Tougher penalities needed to protect our architectual heritage
30 October 2008
The need for the Minister for the Environment, Heritage and Local Government to take appropriate measures to ensure that Churches that have been deconsecrated are secured and maintained as part of the National heritage and that those who perpetrated the vandalism on the Methodist Church, Jones Road, Dublin 3 are prosecuted and made restore the Church.
The destruction of the old Methodist Church on Jones' Road Dublin 3 was a scandalous act of vandalism. The beautiful old Church was demolished at 6.00 o'clock in the morning on 15th October by a bulldozer. The previous day Dublin City Council had placed an enforcement order on the building last night to prevent the building from being demolished.
Local residents are aghast that such an act of destruction could be perpetuated in their community in the early hours of the morning. It was thought that this type of deliberate vandalism of our architectural heritage had ended long ago.
The Church has been all but destroyed. Dublin City Council have now taken responsibility for securing the building and assure us that they will do their best to ensure that this work takes place without any further destruction or demolition. But the future of the Church is still uncertain.
The culprits must be pursued through the courts for this wanton and illegal act of vandalism. The maximum possible penalties should be imposed in this case and part of the sanction should be to require the guilty party to reconstruct the Church brick by brick.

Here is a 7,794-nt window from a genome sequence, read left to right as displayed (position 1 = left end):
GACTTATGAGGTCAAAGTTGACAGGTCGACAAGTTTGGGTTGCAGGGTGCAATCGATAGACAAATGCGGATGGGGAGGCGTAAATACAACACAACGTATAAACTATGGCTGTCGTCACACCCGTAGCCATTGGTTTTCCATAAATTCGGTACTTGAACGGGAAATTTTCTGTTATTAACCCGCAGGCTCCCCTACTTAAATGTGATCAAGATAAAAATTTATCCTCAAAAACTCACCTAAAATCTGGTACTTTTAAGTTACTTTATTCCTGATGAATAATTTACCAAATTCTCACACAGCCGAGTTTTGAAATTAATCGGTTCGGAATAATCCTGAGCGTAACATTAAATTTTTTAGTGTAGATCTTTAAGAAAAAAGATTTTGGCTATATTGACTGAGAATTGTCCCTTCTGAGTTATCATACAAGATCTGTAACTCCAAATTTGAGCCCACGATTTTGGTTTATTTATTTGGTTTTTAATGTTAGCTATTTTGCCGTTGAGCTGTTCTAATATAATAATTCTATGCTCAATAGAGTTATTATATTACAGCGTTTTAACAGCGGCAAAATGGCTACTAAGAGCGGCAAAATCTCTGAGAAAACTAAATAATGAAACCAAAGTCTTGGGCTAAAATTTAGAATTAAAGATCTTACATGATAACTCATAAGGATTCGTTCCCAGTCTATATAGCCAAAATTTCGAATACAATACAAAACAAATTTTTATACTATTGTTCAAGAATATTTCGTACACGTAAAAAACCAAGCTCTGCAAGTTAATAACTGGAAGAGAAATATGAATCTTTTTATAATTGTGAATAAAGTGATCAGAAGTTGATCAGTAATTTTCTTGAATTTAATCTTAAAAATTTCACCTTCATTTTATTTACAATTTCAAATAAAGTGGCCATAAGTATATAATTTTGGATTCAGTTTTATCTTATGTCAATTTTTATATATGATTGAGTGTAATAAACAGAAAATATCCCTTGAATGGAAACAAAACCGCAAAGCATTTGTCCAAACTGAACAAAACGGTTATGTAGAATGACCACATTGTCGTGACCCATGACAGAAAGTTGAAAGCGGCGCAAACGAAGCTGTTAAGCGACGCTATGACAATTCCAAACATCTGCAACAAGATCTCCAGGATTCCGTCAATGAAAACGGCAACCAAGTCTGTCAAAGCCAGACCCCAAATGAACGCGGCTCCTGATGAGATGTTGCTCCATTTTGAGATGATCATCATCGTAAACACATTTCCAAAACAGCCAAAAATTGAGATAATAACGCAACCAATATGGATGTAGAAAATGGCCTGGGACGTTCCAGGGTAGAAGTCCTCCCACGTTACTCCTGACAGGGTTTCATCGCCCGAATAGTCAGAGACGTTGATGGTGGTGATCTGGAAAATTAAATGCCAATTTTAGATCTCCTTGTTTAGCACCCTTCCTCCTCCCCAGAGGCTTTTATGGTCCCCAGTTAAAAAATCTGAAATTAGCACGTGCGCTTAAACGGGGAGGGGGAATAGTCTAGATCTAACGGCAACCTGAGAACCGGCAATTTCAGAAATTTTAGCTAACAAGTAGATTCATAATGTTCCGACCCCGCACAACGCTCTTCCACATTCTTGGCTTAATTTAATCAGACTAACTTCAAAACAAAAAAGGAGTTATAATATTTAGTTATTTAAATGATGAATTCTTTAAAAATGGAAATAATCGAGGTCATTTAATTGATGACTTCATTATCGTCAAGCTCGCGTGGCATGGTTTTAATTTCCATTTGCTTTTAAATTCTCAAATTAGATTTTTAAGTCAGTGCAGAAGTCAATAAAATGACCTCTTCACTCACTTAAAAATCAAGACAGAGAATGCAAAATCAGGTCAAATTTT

There are a number of deconsecrated churches throughout the City in prime locations. Greedy developers should not be allowed acquire these properties at knockdown prices and to demolish the churches with no regard to the planning laws. The Planning Laws are completely inadequate to deal with such cases as the maximum fine in the District Court is €1,904.
In 2006 a developer illegally demolished the Presentation Convent on Terenure Road West. Despite being ordered to reinstate this building the developer failed to do so. They were eventually taken to court where they were fined only €1,000 for a site which they had paid over €15 million. When the penalties for demolition are this minuscule it is no wonder that the owner of the Methodist Church site had no hesitation in ordering its demolition despite having no approval to do so.
The Church on Jones Road was not on the record of protected structures and Dublin City Council must account why this is the case when clearly the building is of significant architectural value. Local Authorities can refuse permission where the developer is not in compliance with a planning permission. This penalty needs to be tightened up and made much more secure so that local authorities can refuse planning permission where a developer has been convicted or received an injunction for any breach of planning legislation.
The Minister must ensure that Local Authorities conduct an audit of all such churches with a view to listing them on the Record of Protected Structures. The Minister also needs to give a commitment that the law will deal with those who flout the law and ensure that the penalties are a real deterrence to developers taking the law into their own hands.